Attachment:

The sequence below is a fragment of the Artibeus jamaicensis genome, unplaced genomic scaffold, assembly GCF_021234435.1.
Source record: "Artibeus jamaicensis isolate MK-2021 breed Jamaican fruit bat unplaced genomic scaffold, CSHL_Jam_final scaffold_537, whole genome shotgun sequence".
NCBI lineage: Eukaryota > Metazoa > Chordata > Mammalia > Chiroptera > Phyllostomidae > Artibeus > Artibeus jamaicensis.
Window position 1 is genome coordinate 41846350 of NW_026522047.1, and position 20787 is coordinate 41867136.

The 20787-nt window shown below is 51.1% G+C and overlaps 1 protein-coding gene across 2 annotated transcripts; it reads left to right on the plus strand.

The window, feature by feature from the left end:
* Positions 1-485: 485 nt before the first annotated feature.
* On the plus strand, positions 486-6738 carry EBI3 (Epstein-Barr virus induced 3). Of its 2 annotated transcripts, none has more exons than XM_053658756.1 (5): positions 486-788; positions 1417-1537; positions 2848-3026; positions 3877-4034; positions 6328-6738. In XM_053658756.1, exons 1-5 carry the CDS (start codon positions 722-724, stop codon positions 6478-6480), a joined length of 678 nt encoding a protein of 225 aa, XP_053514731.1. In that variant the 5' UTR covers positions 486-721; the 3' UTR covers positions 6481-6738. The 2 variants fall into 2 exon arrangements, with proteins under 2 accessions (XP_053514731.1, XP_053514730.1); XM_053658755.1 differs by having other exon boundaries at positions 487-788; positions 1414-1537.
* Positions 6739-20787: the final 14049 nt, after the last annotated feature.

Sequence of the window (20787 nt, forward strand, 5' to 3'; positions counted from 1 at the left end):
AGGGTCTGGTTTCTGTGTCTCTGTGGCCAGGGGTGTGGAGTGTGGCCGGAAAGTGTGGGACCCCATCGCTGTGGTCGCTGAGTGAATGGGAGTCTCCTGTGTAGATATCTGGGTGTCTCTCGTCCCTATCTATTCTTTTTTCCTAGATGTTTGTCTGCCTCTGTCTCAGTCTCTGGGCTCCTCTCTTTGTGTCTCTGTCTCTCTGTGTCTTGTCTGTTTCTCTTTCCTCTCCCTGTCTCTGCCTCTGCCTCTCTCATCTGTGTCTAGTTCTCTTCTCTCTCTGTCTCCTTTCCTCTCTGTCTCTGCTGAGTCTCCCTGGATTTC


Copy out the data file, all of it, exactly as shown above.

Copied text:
The sequence below is a fragment of the Artibeus jamaicensis genome, unplaced genomic scaffold, assembly GCF_021234435.1.
Source record: "Artibeus jamaicensis isolate MK-2021 breed Jamaican fruit bat unplaced genomic scaffold, CSHL_Jam_final scaffold_537, whole genome shotgun sequence".
NCBI lineage: Eukaryota > Metazoa > Chordata > Mammalia > Chiroptera > Phyllostomidae > Artibeus > Artibeus jamaicensis.
Window position 1 is genome coordinate 41846350 of NW_026522047.1, and position 20787 is coordinate 41867136.

The 20787-nt window shown below is 51.1% G+C and overlaps 1 protein-coding gene across 2 annotated transcripts; it reads left to right on the plus strand.

The window, feature by feature from the left end:
* Positions 1-485: 485 nt before the first annotated feature.
* On the plus strand, positions 486-6738 carry EBI3 (Epstein-Barr virus induced 3). Of its 2 annotated transcripts, none has more exons than XM_053658756.1 (5): positions 486-788; positions 1417-1537; positions 2848-3026; positions 3877-4034; positions 6328-6738. In XM_053658756.1, exons 1-5 carry the CDS (start codon positions 722-724, stop codon positions 6478-6480), a joined length of 678 nt encoding a protein of 225 aa, XP_053514731.1. In that variant the 5' UTR covers positions 486-721; the 3' UTR covers positions 6481-6738. The 2 variants fall into 2 exon arrangements, with proteins under 2 accessions (XP_053514731.1, XP_053514730.1); XM_053658755.1 differs by having other exon boundaries at positions 487-788; positions 1414-1537.
* Positions 6739-20787: the final 14049 nt, after the last annotated feature.

Sequence of the window (20787 nt, forward strand, 5' to 3'; positions counted from 1 at the left end):
AGGGTCTGGTTTCTGTGTCTCTGTGGCCAGGGGTGTGGAGTGTGGCCGGAAAGTGTGGGACCCCATCGCTGTGGTCGCTGAGTGAATGGGAGTCTCCTGTGTAGATATCTGGGTGTCTCTCGTCCCTATCTATTCTTTTTTCCTAGATGTTTGTCTGCCTCTGTCTCAGTCTCTGGGCTCCTCTCTTTGTGTCTCTGTCTCTCTGTGTCTTGTCTGTTTCTCTTTCCTCTCCCTGTCTCTGCCTCTGCCTCTCTCATCTGTGTCTAGTTCTCTTCTCTCTCTGTCTCCTTTCCTCTCTGTCTCTGCTGAGTCTCCCTGGATTTC